Director Steven Soderbergh claims that he’s retiring and that this week’s release of ‘Side Effects’ will be his last theatrical feature. For today’s Roundtable, we look at other famous examples where a director or an actor’s final film (whether due to death or retirement) was a particularly fitting (or not fitting) way to go out.
When thinking of a director’s final movie, my thoughts immediately go to Sergio Leone’s ‘Once Upon a Time in America‘, a film that I consider a perfect masterpiece. When it was released domestically, Warner Bros. cut the movie down from 259 minutes to 139, changed the structure of the narrative, and pumped out something well below mediocre. Not until decades later was the original version released stateside. The differences between the two are night and day. I don’t know how he slipped through the cracks, but Leone made it through his career without ever receiving an Academy Award nomination. The domestic theatrical cut of ‘Once Upon a Time in America’ may not have been worthy of that, but had Warner Bros. released his full cut, I’m convinced that the director would have gotten at least one nomination. Only now do we get to see the perfection that he created with his last film.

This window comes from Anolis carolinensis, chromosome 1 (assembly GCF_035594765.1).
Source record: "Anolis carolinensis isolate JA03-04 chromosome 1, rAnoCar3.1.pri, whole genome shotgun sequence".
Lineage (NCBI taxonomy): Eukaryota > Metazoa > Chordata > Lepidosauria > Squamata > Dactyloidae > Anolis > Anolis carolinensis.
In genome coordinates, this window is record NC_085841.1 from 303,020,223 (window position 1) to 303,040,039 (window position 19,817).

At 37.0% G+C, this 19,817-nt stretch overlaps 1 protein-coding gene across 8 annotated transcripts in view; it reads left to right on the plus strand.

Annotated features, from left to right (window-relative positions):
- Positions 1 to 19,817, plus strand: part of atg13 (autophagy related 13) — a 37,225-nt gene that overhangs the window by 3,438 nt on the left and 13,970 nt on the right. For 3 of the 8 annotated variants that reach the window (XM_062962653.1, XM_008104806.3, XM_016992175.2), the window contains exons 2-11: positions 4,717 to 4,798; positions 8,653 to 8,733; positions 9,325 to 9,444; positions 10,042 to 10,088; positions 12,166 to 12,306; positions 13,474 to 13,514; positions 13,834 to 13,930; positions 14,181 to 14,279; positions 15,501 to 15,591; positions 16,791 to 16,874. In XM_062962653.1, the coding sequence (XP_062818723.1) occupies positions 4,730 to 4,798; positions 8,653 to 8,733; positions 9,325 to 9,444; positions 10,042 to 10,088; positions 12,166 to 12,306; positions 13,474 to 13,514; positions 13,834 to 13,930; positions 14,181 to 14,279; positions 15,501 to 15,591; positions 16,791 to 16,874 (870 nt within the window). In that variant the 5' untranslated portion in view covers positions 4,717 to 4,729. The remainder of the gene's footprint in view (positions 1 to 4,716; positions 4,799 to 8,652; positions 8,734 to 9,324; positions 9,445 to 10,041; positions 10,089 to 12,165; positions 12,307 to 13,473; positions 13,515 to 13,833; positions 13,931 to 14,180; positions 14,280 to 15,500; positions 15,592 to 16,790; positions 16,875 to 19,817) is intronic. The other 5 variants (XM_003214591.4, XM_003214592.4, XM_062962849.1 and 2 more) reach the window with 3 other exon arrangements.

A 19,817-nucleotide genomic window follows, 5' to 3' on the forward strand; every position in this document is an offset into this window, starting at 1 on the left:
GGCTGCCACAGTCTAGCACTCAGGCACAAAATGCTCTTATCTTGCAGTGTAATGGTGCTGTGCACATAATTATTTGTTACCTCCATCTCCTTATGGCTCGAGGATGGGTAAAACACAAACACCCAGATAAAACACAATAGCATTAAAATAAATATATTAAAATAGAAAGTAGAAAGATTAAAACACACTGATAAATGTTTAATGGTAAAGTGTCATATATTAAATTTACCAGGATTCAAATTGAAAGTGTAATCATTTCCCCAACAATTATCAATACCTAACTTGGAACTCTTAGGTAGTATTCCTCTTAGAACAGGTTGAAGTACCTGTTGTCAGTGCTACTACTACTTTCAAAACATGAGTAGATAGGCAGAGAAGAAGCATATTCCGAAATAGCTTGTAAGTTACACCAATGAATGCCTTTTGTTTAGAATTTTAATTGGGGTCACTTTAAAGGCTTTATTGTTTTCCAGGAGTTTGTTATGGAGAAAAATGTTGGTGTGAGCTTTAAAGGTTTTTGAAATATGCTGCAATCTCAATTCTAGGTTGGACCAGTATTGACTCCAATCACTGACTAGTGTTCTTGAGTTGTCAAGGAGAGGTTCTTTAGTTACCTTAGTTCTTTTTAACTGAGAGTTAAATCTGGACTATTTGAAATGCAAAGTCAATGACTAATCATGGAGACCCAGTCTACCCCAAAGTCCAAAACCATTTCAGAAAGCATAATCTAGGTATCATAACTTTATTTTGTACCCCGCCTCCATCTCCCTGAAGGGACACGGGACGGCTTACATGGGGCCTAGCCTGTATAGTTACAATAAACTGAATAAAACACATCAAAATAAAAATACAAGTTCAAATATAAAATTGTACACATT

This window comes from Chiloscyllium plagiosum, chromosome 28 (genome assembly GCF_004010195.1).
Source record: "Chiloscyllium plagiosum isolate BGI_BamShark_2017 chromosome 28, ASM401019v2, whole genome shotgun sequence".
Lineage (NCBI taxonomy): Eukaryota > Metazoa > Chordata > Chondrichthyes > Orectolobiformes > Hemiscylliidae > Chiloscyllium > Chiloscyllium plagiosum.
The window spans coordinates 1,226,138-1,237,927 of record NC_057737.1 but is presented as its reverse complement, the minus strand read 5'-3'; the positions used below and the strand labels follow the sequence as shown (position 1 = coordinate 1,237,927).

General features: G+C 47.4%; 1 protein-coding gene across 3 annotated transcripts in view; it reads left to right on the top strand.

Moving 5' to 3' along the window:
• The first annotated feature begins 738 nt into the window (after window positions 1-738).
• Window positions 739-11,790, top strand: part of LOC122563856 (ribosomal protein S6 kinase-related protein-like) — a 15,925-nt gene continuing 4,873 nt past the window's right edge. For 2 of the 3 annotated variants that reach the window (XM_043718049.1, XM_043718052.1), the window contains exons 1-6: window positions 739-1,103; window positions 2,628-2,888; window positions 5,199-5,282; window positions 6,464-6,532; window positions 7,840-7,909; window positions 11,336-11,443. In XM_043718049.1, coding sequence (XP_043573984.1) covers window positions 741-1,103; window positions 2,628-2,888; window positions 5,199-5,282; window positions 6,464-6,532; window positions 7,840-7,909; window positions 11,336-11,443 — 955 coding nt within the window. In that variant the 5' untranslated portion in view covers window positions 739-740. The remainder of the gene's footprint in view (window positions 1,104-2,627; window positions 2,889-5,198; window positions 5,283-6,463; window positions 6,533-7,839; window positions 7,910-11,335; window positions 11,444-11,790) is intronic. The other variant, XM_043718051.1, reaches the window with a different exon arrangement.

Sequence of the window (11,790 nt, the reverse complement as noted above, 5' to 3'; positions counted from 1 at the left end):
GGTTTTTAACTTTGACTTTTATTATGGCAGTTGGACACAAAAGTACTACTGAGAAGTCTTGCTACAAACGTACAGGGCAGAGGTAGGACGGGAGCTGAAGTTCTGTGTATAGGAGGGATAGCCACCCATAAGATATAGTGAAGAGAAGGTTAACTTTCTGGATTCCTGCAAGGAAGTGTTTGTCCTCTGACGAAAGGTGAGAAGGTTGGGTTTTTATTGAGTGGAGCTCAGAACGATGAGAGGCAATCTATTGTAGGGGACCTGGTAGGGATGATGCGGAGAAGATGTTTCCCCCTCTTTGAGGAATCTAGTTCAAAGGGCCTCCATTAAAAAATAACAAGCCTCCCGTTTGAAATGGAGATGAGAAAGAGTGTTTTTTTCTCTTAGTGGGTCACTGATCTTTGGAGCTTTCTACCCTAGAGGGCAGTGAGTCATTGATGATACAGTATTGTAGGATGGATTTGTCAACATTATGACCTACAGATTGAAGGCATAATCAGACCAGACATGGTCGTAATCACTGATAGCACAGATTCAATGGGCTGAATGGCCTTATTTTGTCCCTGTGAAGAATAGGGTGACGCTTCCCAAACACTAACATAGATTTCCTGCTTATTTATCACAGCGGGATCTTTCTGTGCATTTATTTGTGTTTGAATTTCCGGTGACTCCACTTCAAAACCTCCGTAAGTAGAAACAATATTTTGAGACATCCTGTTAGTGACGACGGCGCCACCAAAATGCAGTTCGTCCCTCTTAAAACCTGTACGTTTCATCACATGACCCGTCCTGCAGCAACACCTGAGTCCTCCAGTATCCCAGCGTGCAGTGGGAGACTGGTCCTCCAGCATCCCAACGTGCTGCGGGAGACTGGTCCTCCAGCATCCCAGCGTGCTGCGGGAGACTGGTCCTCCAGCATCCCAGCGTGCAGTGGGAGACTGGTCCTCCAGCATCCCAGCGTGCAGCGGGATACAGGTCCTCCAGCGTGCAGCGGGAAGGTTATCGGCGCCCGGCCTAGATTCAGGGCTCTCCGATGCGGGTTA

Talk about one tough, insightful movie. ‘Before the Devil Knows You’re Dead‘ would have been an impressive film from a director at any age, but for Sidney Lumet to make this at the ripe old age of 83 is even more impressive. That it turned out to be his final film is sublime.